The Sea’s Dead

The oceans do not like to yield up their dead.

Lettie considered this insight as she prepared for her first dive of the newly discovered site. Time was of the essence – since the E/V Amphitrite and its attachment ROV Rhodos first surveyed the wreck, it had gone through a complete makeover.

Upon first discovery, it had been a treasure trove. The anaerobic environment had preserved the beautiful wooden ship and it seemed completely untouched by shipworm. The ROV had even picked up images of human remains when it took a look inside.

The fact that the water was entirely deprived of oxygen was just another unusual fact, in a laundry list of weird details about this shipwreck. The water should have been rich with life and oxygen, the ship should have been nothing but traces of its copper hull. And it should have been on a traditional shipping line. In fact, the only reason it was discovered was that E/V Amphitrite had been looking for a whalefall.

Lettie could almost see it through the eerily clear water as she looked down from the ship in her scuba gear. The ship, in near perfect condition save for a huge hole in the copper hull. Someone had broken it inwards with great force. That had been Rhodos’ entry point as well. It trailed through the ship in a quick survey and found it filled with the dead, preserved at tables and beds like they had merely been stopped in time, not drowned.

Lettie’s prize example to the funding committee had been a photo of a woman’s body still in an eerily well-preserved gown that floated diaphanously around her, looking out a ship window. Funding came quickly after that.

The ship had been full of artifacts, beautifully preserved pieces of life from when it had been sea-worthy.

Had been. For when E/V Amphitrite returned, it was all gone. The artifacts. The bodies.

They had been so careful not to give the location away! The scientists who’d been watching the telepresence had no way of knowing the exact location of the wreck; no one ever expected them to find a ship out here. And yet, somehow, someone discovered and raided it.

So Lettie asked to go in herself, to see if there was anything salvageable. Rhodos was a good, dependable little ROV, but Lettie was so frustrated and upset that she had to do this herself, with her own two hands.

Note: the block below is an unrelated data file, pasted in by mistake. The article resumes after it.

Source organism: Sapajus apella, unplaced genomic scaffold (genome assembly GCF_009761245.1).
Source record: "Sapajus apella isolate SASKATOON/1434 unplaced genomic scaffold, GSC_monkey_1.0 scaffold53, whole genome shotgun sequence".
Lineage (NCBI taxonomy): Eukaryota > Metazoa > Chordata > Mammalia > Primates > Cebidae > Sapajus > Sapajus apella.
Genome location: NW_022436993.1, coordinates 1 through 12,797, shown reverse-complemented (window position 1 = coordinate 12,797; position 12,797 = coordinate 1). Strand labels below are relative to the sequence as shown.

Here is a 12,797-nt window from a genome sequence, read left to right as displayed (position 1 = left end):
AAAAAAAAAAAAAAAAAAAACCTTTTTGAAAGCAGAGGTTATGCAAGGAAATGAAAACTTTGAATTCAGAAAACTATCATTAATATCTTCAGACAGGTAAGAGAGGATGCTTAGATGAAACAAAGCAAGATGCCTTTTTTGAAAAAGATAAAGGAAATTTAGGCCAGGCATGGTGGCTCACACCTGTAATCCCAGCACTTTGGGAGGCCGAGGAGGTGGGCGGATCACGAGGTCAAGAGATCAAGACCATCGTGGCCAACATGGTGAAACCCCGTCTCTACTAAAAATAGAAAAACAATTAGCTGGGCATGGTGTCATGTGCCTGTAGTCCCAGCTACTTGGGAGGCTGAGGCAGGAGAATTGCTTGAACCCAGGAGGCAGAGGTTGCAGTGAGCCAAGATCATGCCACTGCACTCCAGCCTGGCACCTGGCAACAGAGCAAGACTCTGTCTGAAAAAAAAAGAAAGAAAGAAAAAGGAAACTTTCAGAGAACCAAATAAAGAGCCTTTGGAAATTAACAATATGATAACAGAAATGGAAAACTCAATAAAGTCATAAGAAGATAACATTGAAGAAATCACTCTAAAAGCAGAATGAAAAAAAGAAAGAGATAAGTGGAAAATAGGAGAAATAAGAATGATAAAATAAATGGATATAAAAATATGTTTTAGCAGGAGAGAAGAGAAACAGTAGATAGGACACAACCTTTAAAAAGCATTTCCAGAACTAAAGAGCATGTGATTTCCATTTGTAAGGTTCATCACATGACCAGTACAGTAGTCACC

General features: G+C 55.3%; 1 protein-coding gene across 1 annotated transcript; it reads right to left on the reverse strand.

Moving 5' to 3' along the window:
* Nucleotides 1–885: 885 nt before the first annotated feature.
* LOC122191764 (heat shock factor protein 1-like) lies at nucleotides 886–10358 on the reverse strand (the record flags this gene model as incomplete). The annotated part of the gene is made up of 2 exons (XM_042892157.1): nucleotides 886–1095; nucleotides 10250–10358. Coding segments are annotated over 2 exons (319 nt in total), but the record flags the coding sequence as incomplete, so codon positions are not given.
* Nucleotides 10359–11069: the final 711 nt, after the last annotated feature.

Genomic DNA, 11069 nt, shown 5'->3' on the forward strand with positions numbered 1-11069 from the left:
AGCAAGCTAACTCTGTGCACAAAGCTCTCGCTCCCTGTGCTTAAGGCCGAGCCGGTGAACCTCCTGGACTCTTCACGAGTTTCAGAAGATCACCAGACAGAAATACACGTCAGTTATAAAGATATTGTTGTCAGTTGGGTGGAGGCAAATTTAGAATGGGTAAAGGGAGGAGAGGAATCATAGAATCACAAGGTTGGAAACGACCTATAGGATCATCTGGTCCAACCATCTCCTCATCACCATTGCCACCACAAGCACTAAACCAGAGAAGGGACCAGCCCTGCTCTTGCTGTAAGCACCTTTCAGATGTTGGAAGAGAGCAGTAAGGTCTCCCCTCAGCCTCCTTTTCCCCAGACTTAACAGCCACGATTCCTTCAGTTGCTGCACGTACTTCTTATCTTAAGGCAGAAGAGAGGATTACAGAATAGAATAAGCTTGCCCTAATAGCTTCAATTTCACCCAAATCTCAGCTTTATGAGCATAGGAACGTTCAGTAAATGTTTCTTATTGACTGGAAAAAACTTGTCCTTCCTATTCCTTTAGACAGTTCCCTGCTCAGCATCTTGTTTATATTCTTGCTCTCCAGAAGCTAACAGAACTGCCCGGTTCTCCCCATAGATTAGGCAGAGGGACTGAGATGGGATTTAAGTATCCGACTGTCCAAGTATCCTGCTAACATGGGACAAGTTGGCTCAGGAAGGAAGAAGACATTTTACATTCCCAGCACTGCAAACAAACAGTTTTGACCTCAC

And maybe find out if the sea itself had been reclaiming its dead before she could take them.

She dove.

The sun dappled down to the ship, far further than it should have. She stopped at the hull. She could just barely make out that in life, this ship had been named the Tiberinus.

She went to the hole in the hull. Up close, she could see it had definitely been smashed inwards, by something that left jagged imprints along the edges. It reminded her of when she’d impatiently rip into cardboard packages that wouldn’t open easily.

Why, she thought to herself, would thieves take all the bodies? They’d never survive the trip.

Then she noticed movement.

Her heart leapt. The floating woman. It could be her and her dress. There was no other option, really; there was nothing living in this part of the ocean, with its anaerobic environment. She swam further in. The movement seemed to be where the door of the captain’s quarters would have been.

She looked in.

And something looked out.

She would later recall that it wasn’t a face, not really. It had been, once. There’d been so many teeth, so many and so sharp. And those eyes, too big for any human’s head.

The skin on that horrible face had been partly peeled off. Decayed.

Hysterically, Lettie would insist it looked almost like a leafy seadragon. All that skin, floating off the torso, and the long thick tail.

In its arms, it clutched what must have been the captain. Once.

It swam past Lettie, fouling the ship’s clear water with its rotten body, and then it was gone. Taking the captain–who, Lettie would later tell her therapist, must have been its last treasure.

The site was abandoned.

The sea kept its dead.

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